Don’t leave your sense of worth and well-being in the hands of others.

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Excerpt from: Likability. Being liked and unliked.

If you want to reach your full potential, then you must learn to accept yourself for who you are & who you want to be and take personal responsibility for your life and how you feel.

And along the way to self-actualization, you must be prepared to be unpopular. Don’t leave your sense of worth and well-being in the hands of others.

Those who achieve greatness in life don’t let others dictate how they feel about themselves — and neither should you.

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Saved by criticism

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“The trouble with most of us is that we would rather be ruined by praise than saved by criticism.” — Norman Vincent Peale

Be confident enough in yourself to listen to criticism and explore views you don’t necessarily agree with — because those who always agree with you will rarely push you to improve as much as those who don’t.

“A wise person knows that there is something to be learned from everyone.” — Unknown

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The struggle to achieve

Anyone who has ever struggled to achieve something great knows that the journey to accomplish worthy goals is often fraught with hardship. They know that great tasks may sometimes appear improbable — or even impossible — before completed.

And, finally, they know that there is far more value in attempting great things — and learning from the experience — than there is in never trying.

“Be bold and courageous. When you look back on your life, you’ll regret the things you didn’t do more than the ones you did.” — H. Jackson Brown, Jr

Listening to sage advice from experienced individuals who wish to help you is one thing, entertaining criticism and fear mongering from people who have little understanding of what you want to do is another.

Not everyone will understand your journey. That’s fine. It’s not their journey to make sense of. It’s yours.”

Refuse to engage with those who try to scare you from going after what you want in life by pointing out all of the things that could go wrong or how weird what you want to do is.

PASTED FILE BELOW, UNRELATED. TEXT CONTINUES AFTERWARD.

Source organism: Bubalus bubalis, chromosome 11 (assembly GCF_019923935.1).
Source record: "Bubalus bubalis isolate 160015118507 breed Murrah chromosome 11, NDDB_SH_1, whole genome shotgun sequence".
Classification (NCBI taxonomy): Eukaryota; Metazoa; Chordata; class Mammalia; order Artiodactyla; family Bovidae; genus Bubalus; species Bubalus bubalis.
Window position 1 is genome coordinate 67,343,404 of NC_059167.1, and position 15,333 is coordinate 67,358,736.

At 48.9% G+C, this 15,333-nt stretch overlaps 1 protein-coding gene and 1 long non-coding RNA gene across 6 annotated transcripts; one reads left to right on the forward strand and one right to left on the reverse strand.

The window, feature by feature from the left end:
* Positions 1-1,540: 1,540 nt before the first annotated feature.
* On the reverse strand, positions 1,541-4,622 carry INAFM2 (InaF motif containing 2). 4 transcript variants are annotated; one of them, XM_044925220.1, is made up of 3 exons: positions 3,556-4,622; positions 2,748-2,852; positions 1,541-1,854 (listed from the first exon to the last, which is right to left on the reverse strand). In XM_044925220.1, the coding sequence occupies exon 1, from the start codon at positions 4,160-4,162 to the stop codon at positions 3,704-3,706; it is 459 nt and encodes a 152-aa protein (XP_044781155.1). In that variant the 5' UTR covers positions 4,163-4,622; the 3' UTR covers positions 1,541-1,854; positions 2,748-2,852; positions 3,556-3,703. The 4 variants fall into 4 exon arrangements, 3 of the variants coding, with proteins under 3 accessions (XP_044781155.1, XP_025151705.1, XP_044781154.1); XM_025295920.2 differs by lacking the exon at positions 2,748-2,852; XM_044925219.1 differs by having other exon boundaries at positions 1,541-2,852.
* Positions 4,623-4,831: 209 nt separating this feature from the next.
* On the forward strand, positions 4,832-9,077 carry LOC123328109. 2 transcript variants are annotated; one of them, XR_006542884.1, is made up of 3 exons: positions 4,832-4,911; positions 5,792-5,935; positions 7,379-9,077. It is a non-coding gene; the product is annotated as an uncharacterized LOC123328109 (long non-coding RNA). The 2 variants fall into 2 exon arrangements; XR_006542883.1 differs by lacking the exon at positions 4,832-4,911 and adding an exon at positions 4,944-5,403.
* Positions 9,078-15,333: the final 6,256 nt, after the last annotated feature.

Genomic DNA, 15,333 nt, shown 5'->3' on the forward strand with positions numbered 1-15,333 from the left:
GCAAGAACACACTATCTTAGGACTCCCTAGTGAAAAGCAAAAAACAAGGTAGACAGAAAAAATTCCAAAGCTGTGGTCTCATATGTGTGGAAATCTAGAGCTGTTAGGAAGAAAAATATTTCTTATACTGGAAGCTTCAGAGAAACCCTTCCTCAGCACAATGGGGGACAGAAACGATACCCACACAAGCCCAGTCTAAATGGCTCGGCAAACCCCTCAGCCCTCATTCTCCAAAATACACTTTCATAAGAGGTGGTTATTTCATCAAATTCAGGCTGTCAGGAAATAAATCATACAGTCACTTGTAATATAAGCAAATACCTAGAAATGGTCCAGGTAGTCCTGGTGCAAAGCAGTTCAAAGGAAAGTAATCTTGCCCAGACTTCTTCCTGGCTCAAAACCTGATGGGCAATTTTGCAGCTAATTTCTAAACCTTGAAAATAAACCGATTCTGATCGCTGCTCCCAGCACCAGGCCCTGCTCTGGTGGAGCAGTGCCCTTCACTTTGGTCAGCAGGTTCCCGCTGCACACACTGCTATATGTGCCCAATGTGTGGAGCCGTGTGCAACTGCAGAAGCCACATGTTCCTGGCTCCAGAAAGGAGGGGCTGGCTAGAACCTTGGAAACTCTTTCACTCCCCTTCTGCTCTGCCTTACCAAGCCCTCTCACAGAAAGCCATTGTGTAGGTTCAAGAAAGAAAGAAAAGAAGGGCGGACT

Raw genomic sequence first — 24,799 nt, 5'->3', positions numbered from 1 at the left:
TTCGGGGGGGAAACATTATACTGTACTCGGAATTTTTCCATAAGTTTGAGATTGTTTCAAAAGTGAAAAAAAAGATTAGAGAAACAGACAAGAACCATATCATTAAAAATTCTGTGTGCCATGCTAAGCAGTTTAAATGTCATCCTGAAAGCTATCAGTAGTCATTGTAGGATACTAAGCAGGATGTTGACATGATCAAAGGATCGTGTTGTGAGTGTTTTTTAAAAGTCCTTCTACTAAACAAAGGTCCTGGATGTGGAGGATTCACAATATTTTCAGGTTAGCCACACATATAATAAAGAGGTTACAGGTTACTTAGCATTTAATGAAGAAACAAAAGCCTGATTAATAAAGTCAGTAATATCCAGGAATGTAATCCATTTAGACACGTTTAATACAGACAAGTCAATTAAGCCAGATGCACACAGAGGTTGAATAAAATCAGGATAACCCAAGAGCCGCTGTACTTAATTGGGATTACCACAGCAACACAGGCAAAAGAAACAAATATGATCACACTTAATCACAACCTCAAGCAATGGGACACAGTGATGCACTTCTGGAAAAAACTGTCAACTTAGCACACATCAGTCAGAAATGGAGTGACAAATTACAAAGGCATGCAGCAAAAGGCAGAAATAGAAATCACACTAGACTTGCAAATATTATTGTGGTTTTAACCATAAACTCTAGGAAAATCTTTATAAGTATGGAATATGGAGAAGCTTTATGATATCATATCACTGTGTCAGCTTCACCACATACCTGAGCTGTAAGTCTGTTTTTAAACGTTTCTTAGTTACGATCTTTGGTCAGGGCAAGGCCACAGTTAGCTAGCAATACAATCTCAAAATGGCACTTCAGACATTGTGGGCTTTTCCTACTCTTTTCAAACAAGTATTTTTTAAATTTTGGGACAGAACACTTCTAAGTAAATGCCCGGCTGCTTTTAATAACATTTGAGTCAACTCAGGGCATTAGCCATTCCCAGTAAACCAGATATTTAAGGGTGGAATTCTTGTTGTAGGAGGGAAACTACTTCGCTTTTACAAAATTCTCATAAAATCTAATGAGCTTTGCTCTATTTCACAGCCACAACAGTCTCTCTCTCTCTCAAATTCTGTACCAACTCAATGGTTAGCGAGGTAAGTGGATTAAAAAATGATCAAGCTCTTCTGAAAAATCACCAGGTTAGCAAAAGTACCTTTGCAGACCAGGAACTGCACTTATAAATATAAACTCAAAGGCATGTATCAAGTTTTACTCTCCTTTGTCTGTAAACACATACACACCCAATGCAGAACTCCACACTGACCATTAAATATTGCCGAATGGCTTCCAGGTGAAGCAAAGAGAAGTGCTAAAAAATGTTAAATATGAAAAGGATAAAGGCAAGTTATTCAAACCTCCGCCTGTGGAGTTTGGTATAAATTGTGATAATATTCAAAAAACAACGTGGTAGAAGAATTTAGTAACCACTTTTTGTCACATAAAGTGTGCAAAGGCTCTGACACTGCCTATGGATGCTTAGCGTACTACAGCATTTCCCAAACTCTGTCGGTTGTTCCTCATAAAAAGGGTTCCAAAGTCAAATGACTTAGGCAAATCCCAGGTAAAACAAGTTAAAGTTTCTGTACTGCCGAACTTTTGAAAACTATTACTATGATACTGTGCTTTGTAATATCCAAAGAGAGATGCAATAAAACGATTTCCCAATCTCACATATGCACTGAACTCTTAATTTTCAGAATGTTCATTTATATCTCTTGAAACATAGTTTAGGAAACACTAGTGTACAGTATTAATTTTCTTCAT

“Freedom lies in being bold.” — Robert Frost

Know that, more often than not, the people who try to deter others from going after their dreams are those who fail to have what it takes to go after their own.

If you truly believe in what you’re trying to accomplish in life, don’t be overly concerned with those who don’t.

Anyone can take the easy path, follow the crowd, or do nothing. Refuse to entertain criticism from those who do.

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When you truly know who you are…

Excerpt from: my book series

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When you truly know who you are — and who you are in the process of becoming — you will no longer live in fear of what people say or think about you.

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Image above inspired by: Pictures in boxes

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Don’t live your life wearing a disguise.

It’s better to be your genuine self and have fewer of the right kinds of people in your life than it is to surround yourself with those who only accept you as long as you conform to their idea of who you should be.

Don’t live your life wearing a disguise.

When you refuse to be anything but your genuine self, you give those who are most compatible with who you are a chance to find you.

Never fear being rejected by those who seek to confine you to their expectations. It’s OK not to be liked or accepted by everyone you cross paths with on your journey.

You have to live your own life, learn from what life experiences provide you and evolve into the person you were meant to be.

Sometimes it’s necessary to take a step back and let go of things that are keeping you from making progress in life in order to make space for more of the things that will help you fulfill your potential.

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Fear of self-expression is a form of self-imposed slavery

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If you do the best you can to be a decent human being, show tolerance and kindness to others — and still live in fear of what people think of you, your possessions, your opinions, or your beliefs, and then alter your behavior to be “approved” by as many people as possible, that isn’t freedom, it’s a form of self-imposed slavery.

You become a slave to the idea that what other people might think is more important that exercising your ability to express your true self.

Have you ever avoided something as simple as clicking a “like” button or commenting on a post on social media because you were afraid of what people would think if they saw it? If so, then you’re doing it.